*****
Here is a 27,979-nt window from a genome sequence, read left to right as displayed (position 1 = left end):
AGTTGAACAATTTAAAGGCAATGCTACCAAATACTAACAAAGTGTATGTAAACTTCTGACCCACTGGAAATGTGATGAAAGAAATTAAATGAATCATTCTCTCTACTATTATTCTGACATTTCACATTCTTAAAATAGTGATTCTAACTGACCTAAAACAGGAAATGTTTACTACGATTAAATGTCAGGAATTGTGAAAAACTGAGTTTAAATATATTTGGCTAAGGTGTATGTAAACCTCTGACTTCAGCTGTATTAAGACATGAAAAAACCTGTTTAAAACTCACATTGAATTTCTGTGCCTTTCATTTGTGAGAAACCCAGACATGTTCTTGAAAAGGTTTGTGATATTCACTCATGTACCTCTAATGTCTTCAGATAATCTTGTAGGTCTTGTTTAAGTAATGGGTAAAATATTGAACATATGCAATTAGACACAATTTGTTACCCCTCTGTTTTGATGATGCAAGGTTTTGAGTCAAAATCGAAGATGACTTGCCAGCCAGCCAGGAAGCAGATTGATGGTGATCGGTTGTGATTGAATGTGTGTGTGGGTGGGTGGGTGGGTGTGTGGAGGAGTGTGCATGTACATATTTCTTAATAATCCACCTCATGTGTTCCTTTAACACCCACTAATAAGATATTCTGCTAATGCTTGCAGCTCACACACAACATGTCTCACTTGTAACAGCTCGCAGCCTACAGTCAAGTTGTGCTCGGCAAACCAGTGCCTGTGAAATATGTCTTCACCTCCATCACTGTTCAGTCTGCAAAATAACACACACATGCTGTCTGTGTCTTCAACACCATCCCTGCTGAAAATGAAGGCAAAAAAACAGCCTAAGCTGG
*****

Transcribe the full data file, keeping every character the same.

Here is a 27,979-nt window from a genome sequence, read left to right as displayed (position 1 = left end):
AGTTGAACAATTTAAAGGCAATGCTACCAAATACTAACAAAGTGTATGTAAACTTCTGACCCACTGGAAATGTGATGAAAGAAATTAAATGAATCATTCTCTCTACTATTATTCTGACATTTCACATTCTTAAAATAGTGATTCTAACTGACCTAAAACAGGAAATGTTTACTACGATTAAATGTCAGGAATTGTGAAAAACTGAGTTTAAATATATTTGGCTAAGGTGTATGTAAACCTCTGACTTCAGCTGTATTAAGACATGAAAAAACCTGTTTAAAACTCACATTGAATTTCTGTGCCTTTCATTTGTGAGAAACCCAGACATGTTCTTGAAAAGGTTTGTGATATTCACTCATGTACCTCTAATGTCTTCAGATAATCTTGTAGGTCTTGTTTAAGTAATGGGTAAAATATTGAACATATGCAATTAGACACAATTTGTTACCCCTCTGTTTTGATGATGCAAGGTTTTGAGTCAAAATCGAAGATGACTTGCCAGCCAGCCAGGAAGCAGATTGATGGTGATCGGTTGTGATTGAATGTGTGTGTGGGTGGGTGGGTGGGTGTGTGGAGGAGTGTGCATGTACATATTTCTTAATAATCCACCTCATGTGTTCCTTTAACACCCACTAATAAGATATTCTGCTAATGCTTGCAGCTCACACACAACATGTCTCACTTGTAACAGCTCGCAGCCTACAGTCAAGTTGTGCTCGGCAAACCAGTGCCTGTGAAATATGTCTTCACCTCCATCACTGTTCAGTCTGCAAAATAACACACACATGCTGTCTGTGTCTTCAACACCATCCCTGCTGAAAATGAAGGCAAAAAAACAGCCTAAGCTGG